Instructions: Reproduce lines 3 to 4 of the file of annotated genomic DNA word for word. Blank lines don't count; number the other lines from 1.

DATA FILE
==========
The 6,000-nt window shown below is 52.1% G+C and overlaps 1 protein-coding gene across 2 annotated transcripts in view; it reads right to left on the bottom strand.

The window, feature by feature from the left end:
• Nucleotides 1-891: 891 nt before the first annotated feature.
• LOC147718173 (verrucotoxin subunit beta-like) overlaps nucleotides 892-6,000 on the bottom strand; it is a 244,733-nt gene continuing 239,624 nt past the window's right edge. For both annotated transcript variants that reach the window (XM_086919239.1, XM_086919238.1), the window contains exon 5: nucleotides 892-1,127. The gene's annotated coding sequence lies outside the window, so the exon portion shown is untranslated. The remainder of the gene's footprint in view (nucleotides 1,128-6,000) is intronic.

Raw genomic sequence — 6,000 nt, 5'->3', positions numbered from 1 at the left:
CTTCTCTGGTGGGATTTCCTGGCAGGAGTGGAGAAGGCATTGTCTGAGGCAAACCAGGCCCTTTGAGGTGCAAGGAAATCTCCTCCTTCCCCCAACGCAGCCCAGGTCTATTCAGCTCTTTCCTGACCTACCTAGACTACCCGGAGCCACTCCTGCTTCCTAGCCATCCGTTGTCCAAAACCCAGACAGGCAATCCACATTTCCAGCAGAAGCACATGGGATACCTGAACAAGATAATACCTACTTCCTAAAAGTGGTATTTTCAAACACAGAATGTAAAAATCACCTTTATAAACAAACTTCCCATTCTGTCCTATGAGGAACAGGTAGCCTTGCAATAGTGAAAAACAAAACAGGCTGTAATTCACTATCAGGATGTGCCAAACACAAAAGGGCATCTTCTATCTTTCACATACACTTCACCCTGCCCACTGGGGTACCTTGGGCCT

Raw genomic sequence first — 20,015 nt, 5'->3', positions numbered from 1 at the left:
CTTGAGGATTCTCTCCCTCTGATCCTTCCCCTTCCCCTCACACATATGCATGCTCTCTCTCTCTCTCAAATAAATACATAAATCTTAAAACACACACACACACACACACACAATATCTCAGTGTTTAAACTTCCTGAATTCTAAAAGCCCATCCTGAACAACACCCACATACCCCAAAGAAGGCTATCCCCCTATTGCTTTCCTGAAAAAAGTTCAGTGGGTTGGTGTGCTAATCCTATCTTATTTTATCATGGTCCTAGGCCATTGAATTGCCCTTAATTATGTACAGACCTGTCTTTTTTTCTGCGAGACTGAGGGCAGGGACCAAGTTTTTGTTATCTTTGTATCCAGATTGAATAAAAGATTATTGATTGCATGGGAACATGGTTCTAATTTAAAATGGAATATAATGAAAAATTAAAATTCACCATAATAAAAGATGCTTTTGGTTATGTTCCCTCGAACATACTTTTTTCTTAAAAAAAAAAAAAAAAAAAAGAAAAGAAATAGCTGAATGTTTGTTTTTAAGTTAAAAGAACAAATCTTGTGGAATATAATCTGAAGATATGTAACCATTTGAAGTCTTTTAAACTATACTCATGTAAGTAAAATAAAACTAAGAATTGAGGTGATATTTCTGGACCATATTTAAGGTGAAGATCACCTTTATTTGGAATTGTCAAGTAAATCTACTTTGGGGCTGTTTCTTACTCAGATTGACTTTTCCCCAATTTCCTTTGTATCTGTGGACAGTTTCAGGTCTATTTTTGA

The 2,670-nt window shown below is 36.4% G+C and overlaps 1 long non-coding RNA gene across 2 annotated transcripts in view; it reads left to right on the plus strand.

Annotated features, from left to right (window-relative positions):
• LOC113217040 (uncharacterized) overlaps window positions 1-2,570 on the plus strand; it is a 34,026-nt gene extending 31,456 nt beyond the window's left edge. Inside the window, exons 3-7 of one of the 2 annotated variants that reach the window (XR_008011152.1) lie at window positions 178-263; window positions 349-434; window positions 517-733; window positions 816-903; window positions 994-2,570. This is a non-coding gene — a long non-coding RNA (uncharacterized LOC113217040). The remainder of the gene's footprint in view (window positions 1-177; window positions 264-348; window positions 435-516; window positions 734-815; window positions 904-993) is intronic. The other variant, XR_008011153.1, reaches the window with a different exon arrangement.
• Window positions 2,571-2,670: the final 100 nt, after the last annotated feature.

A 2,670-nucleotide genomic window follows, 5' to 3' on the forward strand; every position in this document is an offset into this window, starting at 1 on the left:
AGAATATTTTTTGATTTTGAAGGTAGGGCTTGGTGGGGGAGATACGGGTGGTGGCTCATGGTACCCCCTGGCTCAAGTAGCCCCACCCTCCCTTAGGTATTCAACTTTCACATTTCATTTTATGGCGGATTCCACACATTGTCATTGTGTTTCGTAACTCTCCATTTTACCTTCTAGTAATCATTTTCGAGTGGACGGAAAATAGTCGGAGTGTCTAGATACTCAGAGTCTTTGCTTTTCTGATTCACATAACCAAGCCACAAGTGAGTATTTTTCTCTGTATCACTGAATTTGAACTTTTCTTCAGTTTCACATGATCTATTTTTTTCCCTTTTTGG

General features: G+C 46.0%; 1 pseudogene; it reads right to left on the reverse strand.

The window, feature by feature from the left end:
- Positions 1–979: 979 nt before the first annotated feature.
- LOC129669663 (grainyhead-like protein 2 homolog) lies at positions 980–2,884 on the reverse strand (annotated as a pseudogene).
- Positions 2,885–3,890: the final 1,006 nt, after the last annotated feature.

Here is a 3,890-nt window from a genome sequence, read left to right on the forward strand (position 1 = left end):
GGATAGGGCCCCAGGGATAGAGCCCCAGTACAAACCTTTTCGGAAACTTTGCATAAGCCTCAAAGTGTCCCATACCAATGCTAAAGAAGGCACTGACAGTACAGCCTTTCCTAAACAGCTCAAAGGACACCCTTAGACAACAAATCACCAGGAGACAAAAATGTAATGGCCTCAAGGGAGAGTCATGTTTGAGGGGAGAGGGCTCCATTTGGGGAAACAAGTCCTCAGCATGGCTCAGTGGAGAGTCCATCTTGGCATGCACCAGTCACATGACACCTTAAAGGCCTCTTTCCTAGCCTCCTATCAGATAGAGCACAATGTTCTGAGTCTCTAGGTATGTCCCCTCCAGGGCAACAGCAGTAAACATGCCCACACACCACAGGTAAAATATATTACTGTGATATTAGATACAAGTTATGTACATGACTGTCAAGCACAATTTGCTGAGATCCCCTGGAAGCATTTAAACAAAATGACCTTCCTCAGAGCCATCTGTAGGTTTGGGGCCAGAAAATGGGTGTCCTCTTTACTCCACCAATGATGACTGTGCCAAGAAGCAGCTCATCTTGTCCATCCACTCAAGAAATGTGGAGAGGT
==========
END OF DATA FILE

• Nucleotides 1-891: 891 nt before the first annotated feature.
• LOC147718173 (verrucotoxin subunit beta-like) overlaps nucleotides 892-6,000 on the bottom strand; it is a 244,733-nt gene continuing 239,624 nt past the window's right edge. For both annotated transcript variants that reach the window (XM_086919239.1, XM_086919238.1), the window contains exon 5: nucleotides 892-1,127. The gene's annotated coding sequence lies outside the window, so the exon portion shown is untranslated. The remainder of the gene's footprint in view (nucleotides 1,128-6,000) is intronic.